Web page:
Bonds: A Beginner's Guide to A Classic Investment

A bond is a way for an investor to loan money to a company or government. When you buy a bond, the company uses your money to invest in the company and pays you an interest rate. Most bonds pay interest annually or semiannually. When the bond matures the face value of the bond is paid to you as a return of principal. 

Depending on the length until the maturity date of the bond, an investment in bonds may be a short, medium, or long-term investment. Bonds can be for any length of time and may command a higher return with longer maturities.

A bond is a simple-to-understand investment that gets a little more complicated when you buy and sell bonds instead of holding them. The price of a bond is influenced by interest rates, meaning a bond’s par value can change from the time you buy it to the time you sell it. If the interest rate goes up the value of the bond tends to decrease. If the interest rates go down, then the price of your bond would tend to increase.

Types of Bonds

Some bonds have a greater potential yield than others. One bond may have less chance of being defaulted on than another bond. The first thing to understand about what makes bonds different from one another is who issued the bonds and what type they are.

  • US Treasury Securities- “Backed by the full faith and credit” of the United States, the United States Treasury would have to be in a state of major economic catastrophe for these bonds to be defaulted on. Prices rise and fall on the market, but there is very little chance the investment will lose significant value while you hold it.
  • US Savings Bonds- Also issued by the federal government. These are simple and straightforward. They can be purchased in small amounts, making it an accessible option for people who do not have a lot of money to invest.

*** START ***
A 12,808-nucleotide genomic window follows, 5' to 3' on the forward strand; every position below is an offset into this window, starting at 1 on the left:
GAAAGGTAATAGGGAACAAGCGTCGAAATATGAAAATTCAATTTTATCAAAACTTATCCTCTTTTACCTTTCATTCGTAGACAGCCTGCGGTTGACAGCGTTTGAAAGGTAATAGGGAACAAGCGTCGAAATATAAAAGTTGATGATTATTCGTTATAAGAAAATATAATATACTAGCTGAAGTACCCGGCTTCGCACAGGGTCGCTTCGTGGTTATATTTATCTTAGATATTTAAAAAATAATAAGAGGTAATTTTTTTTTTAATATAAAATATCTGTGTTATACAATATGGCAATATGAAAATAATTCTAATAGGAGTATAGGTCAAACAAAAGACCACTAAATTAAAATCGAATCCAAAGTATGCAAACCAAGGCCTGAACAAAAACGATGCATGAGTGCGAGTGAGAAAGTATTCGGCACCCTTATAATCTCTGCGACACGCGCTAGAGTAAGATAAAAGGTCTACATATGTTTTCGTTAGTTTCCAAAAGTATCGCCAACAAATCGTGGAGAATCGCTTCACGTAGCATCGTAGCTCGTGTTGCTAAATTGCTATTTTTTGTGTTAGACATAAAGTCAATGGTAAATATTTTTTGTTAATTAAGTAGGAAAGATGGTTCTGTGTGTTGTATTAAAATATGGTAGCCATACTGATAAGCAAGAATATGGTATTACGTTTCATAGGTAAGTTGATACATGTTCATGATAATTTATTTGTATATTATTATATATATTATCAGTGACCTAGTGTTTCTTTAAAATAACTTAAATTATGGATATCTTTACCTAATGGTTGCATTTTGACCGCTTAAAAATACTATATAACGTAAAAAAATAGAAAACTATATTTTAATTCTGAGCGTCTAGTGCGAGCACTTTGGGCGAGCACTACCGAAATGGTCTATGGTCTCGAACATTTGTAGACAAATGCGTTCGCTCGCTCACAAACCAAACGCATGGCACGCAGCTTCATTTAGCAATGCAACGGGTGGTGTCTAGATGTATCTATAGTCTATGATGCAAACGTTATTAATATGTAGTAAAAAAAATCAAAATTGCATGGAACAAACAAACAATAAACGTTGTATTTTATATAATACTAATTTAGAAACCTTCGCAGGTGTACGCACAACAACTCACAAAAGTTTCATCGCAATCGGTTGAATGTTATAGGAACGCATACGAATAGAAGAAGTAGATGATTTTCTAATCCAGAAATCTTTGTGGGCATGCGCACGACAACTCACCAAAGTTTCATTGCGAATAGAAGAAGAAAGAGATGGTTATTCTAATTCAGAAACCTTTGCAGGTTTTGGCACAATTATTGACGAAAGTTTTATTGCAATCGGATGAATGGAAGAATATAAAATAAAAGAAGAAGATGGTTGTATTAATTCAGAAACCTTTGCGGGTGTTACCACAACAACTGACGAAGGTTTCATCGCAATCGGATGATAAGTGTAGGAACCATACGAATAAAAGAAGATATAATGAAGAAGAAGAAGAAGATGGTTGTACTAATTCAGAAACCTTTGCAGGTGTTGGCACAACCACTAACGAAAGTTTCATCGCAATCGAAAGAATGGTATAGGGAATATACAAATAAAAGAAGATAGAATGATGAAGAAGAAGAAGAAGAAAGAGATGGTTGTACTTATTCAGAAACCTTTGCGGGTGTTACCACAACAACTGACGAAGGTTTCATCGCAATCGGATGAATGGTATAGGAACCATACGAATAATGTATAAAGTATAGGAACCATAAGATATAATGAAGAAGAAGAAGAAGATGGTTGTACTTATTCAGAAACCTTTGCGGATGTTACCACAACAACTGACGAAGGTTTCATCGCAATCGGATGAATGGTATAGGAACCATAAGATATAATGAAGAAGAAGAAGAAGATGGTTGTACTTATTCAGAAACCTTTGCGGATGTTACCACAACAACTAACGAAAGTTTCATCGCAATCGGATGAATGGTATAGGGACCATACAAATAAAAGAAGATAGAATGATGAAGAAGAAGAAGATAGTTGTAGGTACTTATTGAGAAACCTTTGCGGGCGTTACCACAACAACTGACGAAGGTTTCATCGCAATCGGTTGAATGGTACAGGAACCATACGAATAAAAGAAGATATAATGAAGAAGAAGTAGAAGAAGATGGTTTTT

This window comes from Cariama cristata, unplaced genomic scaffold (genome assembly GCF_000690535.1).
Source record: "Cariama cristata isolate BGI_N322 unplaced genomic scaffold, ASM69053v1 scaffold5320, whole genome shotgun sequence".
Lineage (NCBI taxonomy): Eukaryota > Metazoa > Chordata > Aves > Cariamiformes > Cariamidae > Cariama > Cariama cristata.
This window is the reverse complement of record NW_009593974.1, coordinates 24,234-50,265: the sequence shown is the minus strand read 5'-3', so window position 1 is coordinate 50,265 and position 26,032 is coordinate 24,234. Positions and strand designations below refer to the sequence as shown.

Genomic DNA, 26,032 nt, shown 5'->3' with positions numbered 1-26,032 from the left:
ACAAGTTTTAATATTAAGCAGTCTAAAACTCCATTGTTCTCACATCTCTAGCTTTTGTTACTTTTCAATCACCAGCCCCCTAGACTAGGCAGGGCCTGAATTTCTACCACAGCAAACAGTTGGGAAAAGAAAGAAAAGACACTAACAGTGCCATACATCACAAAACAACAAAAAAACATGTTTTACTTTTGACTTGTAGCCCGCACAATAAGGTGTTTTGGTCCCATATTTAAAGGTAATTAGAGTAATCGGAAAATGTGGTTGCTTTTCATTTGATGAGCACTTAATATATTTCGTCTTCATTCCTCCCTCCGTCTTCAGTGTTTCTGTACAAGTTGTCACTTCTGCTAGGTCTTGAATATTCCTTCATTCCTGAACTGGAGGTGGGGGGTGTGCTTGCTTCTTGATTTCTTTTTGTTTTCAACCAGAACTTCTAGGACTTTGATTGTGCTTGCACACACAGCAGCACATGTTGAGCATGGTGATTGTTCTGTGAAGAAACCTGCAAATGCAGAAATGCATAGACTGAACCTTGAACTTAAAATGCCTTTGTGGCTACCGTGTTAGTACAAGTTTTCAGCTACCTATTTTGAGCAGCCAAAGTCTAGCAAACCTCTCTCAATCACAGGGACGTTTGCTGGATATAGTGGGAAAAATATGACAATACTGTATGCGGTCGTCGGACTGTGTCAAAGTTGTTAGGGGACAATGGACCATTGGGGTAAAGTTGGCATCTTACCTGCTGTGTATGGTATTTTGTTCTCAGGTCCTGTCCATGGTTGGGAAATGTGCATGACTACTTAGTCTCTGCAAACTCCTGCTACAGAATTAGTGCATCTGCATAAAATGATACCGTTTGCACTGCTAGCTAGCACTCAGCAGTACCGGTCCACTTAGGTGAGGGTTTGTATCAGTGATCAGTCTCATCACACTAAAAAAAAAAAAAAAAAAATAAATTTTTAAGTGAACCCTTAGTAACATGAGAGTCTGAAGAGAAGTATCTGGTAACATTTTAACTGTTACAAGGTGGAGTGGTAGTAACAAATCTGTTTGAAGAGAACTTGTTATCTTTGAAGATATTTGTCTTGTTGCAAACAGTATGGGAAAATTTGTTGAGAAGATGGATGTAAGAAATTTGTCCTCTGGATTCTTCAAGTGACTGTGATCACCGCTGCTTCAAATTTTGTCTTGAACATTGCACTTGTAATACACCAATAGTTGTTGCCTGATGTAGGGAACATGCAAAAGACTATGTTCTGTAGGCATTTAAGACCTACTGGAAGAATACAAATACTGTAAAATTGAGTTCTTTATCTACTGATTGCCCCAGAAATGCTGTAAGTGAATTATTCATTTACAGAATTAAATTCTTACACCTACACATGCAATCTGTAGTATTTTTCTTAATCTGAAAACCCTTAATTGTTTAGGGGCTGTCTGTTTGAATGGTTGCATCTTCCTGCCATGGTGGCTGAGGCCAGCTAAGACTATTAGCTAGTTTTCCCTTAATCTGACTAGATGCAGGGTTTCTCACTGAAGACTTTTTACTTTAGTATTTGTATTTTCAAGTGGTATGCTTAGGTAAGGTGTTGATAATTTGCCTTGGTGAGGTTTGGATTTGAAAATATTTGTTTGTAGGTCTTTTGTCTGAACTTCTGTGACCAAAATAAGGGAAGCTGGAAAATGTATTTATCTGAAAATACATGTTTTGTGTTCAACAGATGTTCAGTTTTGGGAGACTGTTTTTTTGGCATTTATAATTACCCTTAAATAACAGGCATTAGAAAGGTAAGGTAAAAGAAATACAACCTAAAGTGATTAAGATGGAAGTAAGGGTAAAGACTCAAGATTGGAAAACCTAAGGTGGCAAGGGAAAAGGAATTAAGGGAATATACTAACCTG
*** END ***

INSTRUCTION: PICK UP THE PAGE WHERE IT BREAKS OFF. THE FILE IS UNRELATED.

• Municipal Bonds- These are issued by non-federal government bodies such as states, cities, and counties. Many municipal bonds support specific projects, such as purchasing new fire department equipment or repairing roads.
  • Corporate Bonds- Are issued by all kinds of companies. Corporate bonds are segmented by the types of industry, according to the company that offers them. Being backed by a company instead of a government body means that there is a larger chance the bond could be defaulted on if the company goes under.
  • Bonds in International and Emerging Markets- These are bonds issued by governments or companies that are not in the United States. Although international and emerging markets can be used to diversify a portfolio, they carry a separate set of considerations than other types of domestic investments.

This is not an exhaustive list. There are many more kinds of bonds you can invest in, including some that are complicated to understand. Just like any other kind of investment, you must perform the due diligence required to make sure you’re investing in bonds that are right for you and your investment strategy.

A diverse portfolio holds many types of investments, and bonds tend to play a role of stability and income. That diversification continues to be important even as beginner investors gain experience and experiment with more aggressive investments. The conservative nature of bonds make them an investment worth considering for young and experienced investors alike.